Then & Now

School Lane Alley – Then & Now

School Lane Alley – Then & Now

This ‘then’ image comes from the photo collection of Rob Steward. The alleyway shown here runs from behind number 2, Bridge Street and behind all of the houses on the eastern side of the road down to Finham Brook. On modern maps it is addressed as being part of School Lane itself.

From the front, numbers 8-12 Bridge Street appear to be constructed of painted brick but from the rear it is clear that these properties are timber framed. However, their listed building entry from November 1971 simply states that they are “C17 or C18, altered. Colour washed brick, old tile roofs. One storey and attics, corbelled cornice, 3 gabled dormers. 3 flush casements under cambered relieving arches. C19 2 storey wing to No 8”. 

Historical maps of the area show that it’s possible the reason this timber framing isn’t explicitly mentioned in the listing is that the view shown here wasn’t visible to those conducting the 1971 survey. For example, the 1:2500 4th Edition County Series (1929 – 1947) map shows that the gap in the row of School Lane buildings, through which these images were photographed, was blocked by buildings which would have obscured the rear view of these Bridge Street properties from the School Lane side. By the time of the 1:10000 3rd Edition National Grid (1970-1979) map, the buildings fronting onto School Lane had been demolished, but a building to the rear of them still remained, which abutted up against the rear of the Bridge Street properties, meaning their timber framing would still have been obscured. Only once the Avon Court flats on School Lane had been built would the view shown above have become visible from the street.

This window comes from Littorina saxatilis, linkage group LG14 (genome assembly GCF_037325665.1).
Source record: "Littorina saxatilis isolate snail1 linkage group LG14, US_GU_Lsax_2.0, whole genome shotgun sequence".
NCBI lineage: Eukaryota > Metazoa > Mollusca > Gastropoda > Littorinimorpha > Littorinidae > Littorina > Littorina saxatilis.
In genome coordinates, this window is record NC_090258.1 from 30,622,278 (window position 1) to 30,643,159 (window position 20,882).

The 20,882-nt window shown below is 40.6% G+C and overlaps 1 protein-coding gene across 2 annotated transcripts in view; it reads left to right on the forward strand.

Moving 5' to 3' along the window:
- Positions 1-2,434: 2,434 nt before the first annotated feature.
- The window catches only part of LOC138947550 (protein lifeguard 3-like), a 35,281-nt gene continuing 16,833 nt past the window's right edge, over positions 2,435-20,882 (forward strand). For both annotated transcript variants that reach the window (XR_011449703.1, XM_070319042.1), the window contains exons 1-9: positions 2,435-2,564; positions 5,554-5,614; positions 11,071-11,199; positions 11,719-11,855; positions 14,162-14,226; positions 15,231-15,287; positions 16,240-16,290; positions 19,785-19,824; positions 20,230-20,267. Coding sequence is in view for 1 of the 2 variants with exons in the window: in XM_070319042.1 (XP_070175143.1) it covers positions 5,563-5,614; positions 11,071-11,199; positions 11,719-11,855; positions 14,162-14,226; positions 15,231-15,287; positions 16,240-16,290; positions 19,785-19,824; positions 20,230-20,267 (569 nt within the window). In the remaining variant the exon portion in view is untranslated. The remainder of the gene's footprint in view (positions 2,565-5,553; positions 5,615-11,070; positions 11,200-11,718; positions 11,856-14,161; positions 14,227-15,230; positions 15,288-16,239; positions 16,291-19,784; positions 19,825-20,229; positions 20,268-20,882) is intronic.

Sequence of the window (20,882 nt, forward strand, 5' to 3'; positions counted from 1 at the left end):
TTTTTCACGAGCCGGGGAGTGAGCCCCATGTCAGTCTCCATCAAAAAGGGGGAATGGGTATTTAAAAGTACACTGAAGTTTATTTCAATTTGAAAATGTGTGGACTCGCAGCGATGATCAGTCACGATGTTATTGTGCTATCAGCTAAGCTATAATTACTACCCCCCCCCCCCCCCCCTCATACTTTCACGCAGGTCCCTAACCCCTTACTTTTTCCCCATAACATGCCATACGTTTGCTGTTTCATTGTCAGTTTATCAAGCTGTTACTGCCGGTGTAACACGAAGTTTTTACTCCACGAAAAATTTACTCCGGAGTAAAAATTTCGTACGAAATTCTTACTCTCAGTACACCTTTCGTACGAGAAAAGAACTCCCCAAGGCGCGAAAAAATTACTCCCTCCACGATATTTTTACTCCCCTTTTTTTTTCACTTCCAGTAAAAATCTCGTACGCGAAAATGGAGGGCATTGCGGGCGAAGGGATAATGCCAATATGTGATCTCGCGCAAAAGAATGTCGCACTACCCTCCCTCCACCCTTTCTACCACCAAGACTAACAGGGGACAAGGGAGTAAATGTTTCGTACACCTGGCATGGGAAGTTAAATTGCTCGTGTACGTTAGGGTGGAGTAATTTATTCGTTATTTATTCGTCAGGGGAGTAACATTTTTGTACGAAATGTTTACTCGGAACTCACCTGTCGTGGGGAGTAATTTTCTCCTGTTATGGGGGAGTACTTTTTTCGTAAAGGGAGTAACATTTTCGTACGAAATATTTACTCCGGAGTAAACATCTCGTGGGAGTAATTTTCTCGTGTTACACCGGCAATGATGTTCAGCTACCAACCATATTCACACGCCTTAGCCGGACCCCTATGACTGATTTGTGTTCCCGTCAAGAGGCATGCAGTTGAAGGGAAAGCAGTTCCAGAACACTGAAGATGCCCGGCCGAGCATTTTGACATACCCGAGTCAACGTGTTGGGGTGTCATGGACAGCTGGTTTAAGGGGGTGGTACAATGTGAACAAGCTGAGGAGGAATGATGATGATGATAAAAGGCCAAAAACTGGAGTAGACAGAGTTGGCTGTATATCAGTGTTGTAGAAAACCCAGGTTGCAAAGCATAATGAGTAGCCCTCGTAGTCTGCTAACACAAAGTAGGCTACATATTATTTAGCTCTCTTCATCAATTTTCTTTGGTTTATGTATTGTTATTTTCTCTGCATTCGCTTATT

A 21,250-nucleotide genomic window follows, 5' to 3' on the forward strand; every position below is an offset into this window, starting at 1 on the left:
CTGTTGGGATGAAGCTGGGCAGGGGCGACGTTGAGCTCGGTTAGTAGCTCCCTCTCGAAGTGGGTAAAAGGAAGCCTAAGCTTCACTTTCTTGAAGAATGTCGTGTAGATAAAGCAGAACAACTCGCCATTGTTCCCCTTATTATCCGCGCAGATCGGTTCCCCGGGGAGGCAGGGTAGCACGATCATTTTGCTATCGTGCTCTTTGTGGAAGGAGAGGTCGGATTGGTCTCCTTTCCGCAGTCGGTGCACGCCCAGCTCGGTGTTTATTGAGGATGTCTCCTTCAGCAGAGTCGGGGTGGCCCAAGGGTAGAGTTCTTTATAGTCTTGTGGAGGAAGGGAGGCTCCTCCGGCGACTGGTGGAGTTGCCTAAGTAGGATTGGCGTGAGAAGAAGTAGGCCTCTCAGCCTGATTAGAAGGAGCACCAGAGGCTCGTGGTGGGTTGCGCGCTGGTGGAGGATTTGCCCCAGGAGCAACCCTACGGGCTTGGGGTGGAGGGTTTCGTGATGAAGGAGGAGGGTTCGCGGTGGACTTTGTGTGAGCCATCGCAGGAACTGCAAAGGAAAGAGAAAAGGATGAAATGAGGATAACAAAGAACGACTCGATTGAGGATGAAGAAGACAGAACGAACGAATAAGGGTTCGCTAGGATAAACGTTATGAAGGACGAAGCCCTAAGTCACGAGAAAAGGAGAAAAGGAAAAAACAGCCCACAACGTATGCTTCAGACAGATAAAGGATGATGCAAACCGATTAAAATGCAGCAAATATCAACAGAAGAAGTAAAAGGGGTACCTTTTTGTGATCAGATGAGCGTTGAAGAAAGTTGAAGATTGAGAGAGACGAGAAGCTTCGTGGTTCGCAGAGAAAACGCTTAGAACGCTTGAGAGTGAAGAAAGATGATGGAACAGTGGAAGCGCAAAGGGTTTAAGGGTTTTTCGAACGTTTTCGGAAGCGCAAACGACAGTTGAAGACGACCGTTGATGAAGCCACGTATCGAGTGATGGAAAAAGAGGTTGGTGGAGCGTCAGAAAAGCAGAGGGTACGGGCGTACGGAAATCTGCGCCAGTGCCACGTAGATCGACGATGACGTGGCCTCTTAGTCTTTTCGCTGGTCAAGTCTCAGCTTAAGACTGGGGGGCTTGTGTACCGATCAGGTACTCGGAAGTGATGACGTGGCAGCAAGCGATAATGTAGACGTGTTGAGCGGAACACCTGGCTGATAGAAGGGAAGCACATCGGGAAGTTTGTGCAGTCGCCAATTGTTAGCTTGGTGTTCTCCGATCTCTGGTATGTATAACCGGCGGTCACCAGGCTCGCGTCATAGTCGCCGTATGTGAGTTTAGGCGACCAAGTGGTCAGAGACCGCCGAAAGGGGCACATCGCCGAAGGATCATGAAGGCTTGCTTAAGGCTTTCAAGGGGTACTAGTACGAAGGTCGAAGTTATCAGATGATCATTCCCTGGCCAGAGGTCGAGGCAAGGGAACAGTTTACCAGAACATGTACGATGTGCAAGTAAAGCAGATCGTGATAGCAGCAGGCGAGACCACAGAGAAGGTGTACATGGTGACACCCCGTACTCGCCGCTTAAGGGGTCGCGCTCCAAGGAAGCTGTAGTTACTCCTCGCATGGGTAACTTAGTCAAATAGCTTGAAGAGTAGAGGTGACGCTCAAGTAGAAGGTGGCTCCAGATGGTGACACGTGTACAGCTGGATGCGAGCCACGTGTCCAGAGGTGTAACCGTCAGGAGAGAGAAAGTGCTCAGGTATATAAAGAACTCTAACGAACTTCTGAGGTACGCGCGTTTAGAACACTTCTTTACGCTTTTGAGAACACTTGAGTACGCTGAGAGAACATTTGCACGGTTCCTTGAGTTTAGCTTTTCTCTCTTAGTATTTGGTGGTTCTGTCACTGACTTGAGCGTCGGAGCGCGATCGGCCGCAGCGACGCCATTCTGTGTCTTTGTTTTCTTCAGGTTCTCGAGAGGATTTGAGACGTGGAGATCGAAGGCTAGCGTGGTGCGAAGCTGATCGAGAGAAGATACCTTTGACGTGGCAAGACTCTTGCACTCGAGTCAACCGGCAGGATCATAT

What may not have been visible to the surveyors of 1971, was certainly picked up by Steven Wallsgrove in his book The Timber Framed Buildings of Kenilworth (self-published, 1994). Steven tells us that “8, 10 and 12 Bridge Street have the appearance of being brick built with a form of mansard roof (i.e. the roof has two, different, angles). The rear wall, however, is timber-framed with each property stepping down the hill. The posts and rails of these properties, which are held together with single pegs only, generally measure some six and a half to seven inches across, a similar size to the posts and rails of the extension to East Chase Farm, which was probably built before 1702.”

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